Fish and Oil Don’t Mix
Windhoek – A study commissioned by the Namibian government has revealed that the sharp decline in tuna catches is a result of an increase in seismic exploration for oil and gas in the Orange River Basin.
The government says the country’s tuna catch shrunk to 650 tonnes this year from 4 046 tonnes in 2011, the negative effect of a boom in the search for oil and gas on the Atlantic coast. This is driving tuna stock from their normal migratory routes.
A taskforce established to investigate the ecological effects of seismic exploration on tuna fishing has recommended that the government halts further proposed seismic survey for oil and gas in Tripp Seamount – a major tuna fishing ground – until more information is available.
Anna Erastus, policy planning director at the Fisheries and Marine Resources Ministry, said in their commission findings that there should be efforts to delay proposed seismic survey during February and March 2014, the height of the pole and line tuna season in Namibia when 70 percent of the catch is made, to between May and September.
“With increasing amounts of seismic exploration in Namibian waters recently, tuna catches have dropped from a little over 4 000 tonnes in 2011, to 1 800 tonnes in 2012 and 650 tonnes so far known to be caught during 2013,” Erastus said.
An unnamed oil and gas exploration company, which intends to conduct seismic exploration in February and March next year, has proposed to undertake a survey in South African waters in February.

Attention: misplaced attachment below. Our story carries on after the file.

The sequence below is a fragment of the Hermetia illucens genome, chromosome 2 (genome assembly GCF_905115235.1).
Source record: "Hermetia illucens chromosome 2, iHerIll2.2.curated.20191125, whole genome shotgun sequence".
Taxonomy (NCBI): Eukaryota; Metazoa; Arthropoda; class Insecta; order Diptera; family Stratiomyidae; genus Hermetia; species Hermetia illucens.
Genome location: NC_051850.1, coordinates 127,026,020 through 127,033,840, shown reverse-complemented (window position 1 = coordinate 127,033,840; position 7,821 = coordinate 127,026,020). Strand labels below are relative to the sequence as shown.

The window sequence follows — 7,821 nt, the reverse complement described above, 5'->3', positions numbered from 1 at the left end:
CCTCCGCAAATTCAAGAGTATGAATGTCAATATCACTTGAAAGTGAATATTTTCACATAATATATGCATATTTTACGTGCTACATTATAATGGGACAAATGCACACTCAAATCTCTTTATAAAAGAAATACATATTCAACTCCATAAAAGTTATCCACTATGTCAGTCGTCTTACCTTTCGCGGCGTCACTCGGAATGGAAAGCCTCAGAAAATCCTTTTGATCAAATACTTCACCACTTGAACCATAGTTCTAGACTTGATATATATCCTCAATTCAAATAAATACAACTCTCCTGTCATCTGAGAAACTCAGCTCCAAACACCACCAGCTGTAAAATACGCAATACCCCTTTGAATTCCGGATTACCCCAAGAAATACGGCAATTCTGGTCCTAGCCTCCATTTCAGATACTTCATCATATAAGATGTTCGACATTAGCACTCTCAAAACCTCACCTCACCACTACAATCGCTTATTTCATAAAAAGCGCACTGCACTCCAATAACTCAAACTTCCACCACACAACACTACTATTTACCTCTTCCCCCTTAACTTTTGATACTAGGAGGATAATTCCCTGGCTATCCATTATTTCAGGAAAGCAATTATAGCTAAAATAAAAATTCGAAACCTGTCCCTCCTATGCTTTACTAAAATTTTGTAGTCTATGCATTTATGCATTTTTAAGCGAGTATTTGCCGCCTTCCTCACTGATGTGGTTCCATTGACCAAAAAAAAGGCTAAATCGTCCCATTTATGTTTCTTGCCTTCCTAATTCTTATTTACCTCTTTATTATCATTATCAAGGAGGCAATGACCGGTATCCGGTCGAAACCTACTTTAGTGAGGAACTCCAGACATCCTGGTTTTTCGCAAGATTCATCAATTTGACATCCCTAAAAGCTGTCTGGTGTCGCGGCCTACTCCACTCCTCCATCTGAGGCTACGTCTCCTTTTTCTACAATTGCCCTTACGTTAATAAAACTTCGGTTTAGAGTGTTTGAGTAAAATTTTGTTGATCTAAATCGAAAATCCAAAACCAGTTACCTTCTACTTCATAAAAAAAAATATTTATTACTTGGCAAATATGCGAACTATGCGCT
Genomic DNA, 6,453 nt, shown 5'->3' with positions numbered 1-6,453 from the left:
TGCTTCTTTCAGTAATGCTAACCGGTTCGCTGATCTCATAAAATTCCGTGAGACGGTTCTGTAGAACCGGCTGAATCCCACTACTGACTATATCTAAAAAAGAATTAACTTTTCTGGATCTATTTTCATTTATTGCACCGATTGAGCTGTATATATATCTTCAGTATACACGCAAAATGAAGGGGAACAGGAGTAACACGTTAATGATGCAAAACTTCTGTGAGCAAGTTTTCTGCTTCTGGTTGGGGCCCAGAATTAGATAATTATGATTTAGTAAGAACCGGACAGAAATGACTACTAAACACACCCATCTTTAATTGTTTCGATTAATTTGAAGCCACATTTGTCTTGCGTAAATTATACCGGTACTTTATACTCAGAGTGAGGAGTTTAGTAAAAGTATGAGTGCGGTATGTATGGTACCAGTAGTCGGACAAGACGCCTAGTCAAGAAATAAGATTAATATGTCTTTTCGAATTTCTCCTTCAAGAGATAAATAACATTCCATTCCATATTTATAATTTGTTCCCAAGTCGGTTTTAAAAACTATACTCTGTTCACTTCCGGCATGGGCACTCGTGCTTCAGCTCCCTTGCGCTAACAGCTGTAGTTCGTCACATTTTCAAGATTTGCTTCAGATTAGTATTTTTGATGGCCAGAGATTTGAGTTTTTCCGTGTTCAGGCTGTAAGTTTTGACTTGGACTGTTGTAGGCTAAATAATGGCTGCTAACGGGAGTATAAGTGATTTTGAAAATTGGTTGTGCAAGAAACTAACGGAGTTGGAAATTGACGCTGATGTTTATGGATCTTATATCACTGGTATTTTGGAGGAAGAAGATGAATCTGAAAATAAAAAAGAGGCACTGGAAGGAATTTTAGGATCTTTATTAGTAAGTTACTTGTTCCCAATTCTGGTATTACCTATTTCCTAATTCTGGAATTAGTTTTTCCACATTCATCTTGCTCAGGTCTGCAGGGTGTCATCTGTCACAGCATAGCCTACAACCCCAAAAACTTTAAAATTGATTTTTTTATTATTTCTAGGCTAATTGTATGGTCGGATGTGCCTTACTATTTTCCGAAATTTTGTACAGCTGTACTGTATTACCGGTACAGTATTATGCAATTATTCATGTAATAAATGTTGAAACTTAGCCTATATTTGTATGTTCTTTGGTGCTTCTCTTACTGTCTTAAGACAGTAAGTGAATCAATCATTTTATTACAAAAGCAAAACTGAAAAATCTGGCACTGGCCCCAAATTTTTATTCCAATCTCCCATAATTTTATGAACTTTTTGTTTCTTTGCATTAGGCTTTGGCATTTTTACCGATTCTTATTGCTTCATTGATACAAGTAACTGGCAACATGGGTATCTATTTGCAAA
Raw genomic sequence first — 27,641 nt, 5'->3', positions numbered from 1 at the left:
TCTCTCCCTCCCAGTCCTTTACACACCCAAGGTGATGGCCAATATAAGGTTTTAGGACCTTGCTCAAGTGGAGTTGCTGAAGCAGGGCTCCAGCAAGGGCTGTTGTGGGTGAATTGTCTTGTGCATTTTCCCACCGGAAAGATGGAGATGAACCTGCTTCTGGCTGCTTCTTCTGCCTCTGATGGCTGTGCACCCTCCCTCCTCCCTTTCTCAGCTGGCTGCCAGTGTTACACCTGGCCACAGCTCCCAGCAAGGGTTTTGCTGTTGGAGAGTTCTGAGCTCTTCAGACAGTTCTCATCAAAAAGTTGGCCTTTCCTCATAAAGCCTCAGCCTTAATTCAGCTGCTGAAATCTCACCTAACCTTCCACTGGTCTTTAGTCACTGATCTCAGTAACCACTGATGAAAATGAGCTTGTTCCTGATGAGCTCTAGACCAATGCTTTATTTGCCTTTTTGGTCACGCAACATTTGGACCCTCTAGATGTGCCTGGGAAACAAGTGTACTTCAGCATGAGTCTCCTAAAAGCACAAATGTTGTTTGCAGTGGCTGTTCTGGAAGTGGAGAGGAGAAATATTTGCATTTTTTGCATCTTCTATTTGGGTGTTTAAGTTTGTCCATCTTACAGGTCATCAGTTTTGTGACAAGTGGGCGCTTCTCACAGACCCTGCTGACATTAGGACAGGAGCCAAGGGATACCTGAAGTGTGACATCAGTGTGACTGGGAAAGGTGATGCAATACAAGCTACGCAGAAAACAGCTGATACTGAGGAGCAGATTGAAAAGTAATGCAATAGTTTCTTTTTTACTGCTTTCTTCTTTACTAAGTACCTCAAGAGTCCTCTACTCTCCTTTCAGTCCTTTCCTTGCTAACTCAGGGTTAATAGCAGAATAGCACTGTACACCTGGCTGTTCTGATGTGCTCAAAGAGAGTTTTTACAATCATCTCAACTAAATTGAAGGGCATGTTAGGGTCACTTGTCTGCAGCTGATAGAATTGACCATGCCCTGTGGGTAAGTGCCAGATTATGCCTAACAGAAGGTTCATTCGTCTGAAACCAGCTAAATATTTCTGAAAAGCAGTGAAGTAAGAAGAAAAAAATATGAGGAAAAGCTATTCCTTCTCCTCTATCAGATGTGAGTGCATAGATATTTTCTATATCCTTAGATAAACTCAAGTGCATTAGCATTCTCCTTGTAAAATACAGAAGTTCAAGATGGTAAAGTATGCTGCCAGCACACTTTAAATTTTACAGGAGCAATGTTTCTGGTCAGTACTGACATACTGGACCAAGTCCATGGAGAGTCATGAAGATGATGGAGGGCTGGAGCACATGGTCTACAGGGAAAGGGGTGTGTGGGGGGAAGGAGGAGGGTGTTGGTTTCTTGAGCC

“This is in direct path of tuna migrating from South Africa to Namibian waters,” Erastus said. “There are real concerns that the proposed February survey seismic blasts could send the tuna into avoidance mode, so they are not available to be caught by fishing vessels during would normally be the height of the pole-and-line season in Namibia,” Erastus said.
Seismic exploration should be permitted between May and September when the tuna fishing season ends in Namibia’s southern waters between 25-30 degrees at the Namibian and South African border, Erastus said.
The whole issue better managed with the co-operation of South Africa and Namibia has “alerted South Africa on the seriousness of the issue”, requesting the neighbouring country to “consider the same approach”.
“Tuna migrates up through South African waters to Namibia, and the South African tuna industry is similarly affected,” she said.
Namibia says it wants a responsible co-ordinated strategy developed with South Africa, failure of which ‘fishing and oil and gas seismic exploration sectors will not be able to co-exist’.
“Given the trans-boundary nature of tuna in particular, it is essential that a responsible co-ordinated strategy between Namibia and South Africa is developed, as otherwise the fishing and oil and gas seismic exploration sectors will not be able to co-exist,” she said.
Tuna landings are made at Namibia’s southern port of Luderitz with the pole-and-line fishing season starting in December to May.
In 2011, the tuna fishing industry provided an income to more than 450 Namibian fishermen and government says this number is now “drastically reduced”.
“What has been show is that the recent reduction in tuna catches over the last three years, parallels significant seismic exploration near the Tripp Seamount fishing grounds, and points very strongly to seismic exploration.”
Arguing for closer co-operation with South Africa in mitigating the problem, the Namibian government says that the matter is complicated by the fact that some of the seismic exploration has been occurring in South Africa. Studies show that tuna migrate internationally and on reaching Southern Africa, are primarily caught off Cape Town and then migrate north to Tripp Seamount, before heading out in the Atlantic Ocean.
Research has, however, shown that the west coast waters off South Africa are now being intensely surveyed by seismic exploration vessels, and this is all within the normal tuna migration path.
“Reports from South Africa are that tuna catches there are also much reduced and many boat owners are under severe financial pressure,” the government says.